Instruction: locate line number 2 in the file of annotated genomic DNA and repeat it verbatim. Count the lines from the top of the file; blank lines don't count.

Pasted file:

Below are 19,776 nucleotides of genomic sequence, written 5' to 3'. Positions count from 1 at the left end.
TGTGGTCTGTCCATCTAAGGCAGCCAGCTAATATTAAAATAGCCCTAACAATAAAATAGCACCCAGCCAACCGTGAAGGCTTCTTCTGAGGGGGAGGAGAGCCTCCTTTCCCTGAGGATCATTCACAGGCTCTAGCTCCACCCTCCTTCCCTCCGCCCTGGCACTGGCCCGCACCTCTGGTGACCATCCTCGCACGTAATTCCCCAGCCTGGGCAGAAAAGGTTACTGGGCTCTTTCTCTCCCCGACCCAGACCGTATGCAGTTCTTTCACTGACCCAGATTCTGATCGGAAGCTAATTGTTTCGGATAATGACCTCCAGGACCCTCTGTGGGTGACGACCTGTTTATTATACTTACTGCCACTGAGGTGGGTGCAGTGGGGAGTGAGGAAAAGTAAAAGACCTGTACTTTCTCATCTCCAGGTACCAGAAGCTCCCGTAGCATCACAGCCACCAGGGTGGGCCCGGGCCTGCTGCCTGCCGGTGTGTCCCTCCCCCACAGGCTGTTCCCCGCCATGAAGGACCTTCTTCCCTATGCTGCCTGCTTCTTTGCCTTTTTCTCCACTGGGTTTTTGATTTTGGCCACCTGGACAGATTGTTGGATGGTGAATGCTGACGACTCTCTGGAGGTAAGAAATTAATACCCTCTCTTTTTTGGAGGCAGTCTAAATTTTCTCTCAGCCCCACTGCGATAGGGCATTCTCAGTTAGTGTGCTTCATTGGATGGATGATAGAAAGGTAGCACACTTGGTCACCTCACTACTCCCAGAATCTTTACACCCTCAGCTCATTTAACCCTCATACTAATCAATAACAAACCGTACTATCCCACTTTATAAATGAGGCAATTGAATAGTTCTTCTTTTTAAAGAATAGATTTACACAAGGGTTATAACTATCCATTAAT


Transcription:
TGTGGTCTGTCCATCTAAGGCAGCCAGCTAATATTAAAATAGCCCTAACAATAAAATAGCACCCAGCCAACCGTGAAGGCTTCTTCTGAGGGGGAGGAGAGCCTCCTTTCCCTGAGGATCATTCACAGGCTCTAGCTCCACCCTCCTTCCCTCCGCCCTGGCACTGGCCCGCACCTCTGGTGACCATCCTCGCACGTAATTCCCCAGCCTGGGCAGAAAAGGTTACTGGGCTCTTTCTCTCCCCGACCCAGACCGTATGCAGTTCTTTCACTGACCCAGATTCTGATCGGAAGCTAATTGTTTCGGATAATGACCTCCAGGACCCTCTGTGGGTGACGACCTGTTTATTATACTTACTGCCACTGAGGTGGGTGCAGTGGGGAGTGAGGAAAAGTAAAAGACCTGTACTTTCTCATCTCCAGGTACCAGAAGCTCCCGTAGCATCACAGCCACCAGGGTGGGCCCGGGCCTGCTGCCTGCCGGTGTGTCCCTCCCCCACAGGCTGTTCCCCGCCATGAAGGACCTTCTTCCCTATGCTGCCTGCTTCTTTGCCTTTTTCTCCACTGGGTTTTTGATTTTGGCCACCTGGACAGATTGTTGGATGGTGAATGCTGACGACTCTCTGGAGGTAAGAAATTAATACCCTCTCTTTTTTGGAGGCAGTCTAAATTTTCTCTCAGCCCCACTGCGATAGGGCATTCTCAGTTAGTGTGCTTCATTGGATGGATGATAGAAAGGTAGCACACTTGGTCACCTCACTACTCCCAGAATCTTTACACCCTCAGCTCATTTAACCCTCATACTAATCAATAACAAACCGTACTATCCCACTTTATAAATGAGGCAATTGAATAGTTCTTCTTTTTAAAGAATAGATTTACACAAGGGTTATAACTATCCATTAAT